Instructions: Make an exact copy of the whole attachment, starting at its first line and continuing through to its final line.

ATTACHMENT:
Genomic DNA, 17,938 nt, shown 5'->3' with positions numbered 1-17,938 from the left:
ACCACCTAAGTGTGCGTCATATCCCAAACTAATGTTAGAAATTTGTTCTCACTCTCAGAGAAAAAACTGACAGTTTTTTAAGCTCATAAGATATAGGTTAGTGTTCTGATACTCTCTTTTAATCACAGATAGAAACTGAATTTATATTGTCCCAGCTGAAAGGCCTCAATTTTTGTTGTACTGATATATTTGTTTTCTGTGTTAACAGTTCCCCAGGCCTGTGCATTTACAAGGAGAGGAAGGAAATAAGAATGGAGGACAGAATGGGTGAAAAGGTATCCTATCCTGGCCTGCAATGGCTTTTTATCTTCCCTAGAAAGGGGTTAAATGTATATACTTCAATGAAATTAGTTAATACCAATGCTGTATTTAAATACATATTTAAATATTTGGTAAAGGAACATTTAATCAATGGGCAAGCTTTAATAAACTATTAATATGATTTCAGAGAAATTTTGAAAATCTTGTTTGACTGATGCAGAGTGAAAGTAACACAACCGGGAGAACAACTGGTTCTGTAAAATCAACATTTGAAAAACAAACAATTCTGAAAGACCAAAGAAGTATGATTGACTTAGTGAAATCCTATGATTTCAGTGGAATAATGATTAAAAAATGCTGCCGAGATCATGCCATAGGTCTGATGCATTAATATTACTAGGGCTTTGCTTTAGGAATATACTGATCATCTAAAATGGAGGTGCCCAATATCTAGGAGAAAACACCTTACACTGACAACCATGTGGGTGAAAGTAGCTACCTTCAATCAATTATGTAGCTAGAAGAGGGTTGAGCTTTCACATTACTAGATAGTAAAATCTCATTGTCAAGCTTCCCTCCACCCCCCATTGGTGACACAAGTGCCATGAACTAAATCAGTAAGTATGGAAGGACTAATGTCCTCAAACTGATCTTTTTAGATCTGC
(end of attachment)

Genomic DNA, 17,938 nt, shown 5'->3' with positions numbered 1-17,938 from the left:
ACCACCTAAGTGTGCGTCATATCCCAAACTAATGTTAGAAATTTGTTCTCACTCTCAGAGAAAAAACTGACAGTTTTTTAAGCTCATAAGATATAGGTTAGTGTTCTGATACTCTCTTTTAATCACAGATAGAAACTGAATTTATATTGTCCCAGCTGAAAGGCCTCAATTTTTGTTGTACTGATATATTTGTTTTCTGTGTTAACAGTTCCCCAGGCCTGTGCATTTACAAGGAGAGGAAGGAAATAAGAATGGAGGACAGAATGGGTGAAAAGGTATCCTATCCTGGCCTGCAATGGCTTTTTATCTTCCCTAGAAAGGGGTTAAATGTATATACTTCAATGAAATTAGTTAATACCAATGCTGTATTTAAATACATATTTAAATATTTGGTAAAGGAACATTTAATCAATGGGCAAGCTTTAATAAACTATTAATATGATTTCAGAGAAATTTTGAAAATCTTGTTTGACTGATGCAGAGTGAAAGTAACACAACCGGGAGAACAACTGGTTCTGTAAAATCAACATTTGAAAAACAAACAATTCTGAAAGACCAAAGAAGTATGATTGACTTAGTGAAATCCTATGATTTCAGTGGAATAATGATTAAAAAATGCTGCCGAGATCATGCCATAGGTCTGATGCATTAATATTACTAGGGCTTTGCTTTAGGAATATACTGATCATCTAAAATGGAGGTGCCCAATATCTAGGAGAAAACACCTTACACTGACAACCATGTGGGTGAAAGTAGCTACCTTCAATCAATTATGTAGCTAGAAGAGGGTTGAGCTTTCACATTACTAGATAGTAAAATCTCATTGTCAAGCTTCCCTCCACCCCCCATTGGTGACACAAGTGCCATGAACTAAATCAGTAAGTATGGAAGGACTAATGTCCTCAAACTGATCTTTTTAGATCTGC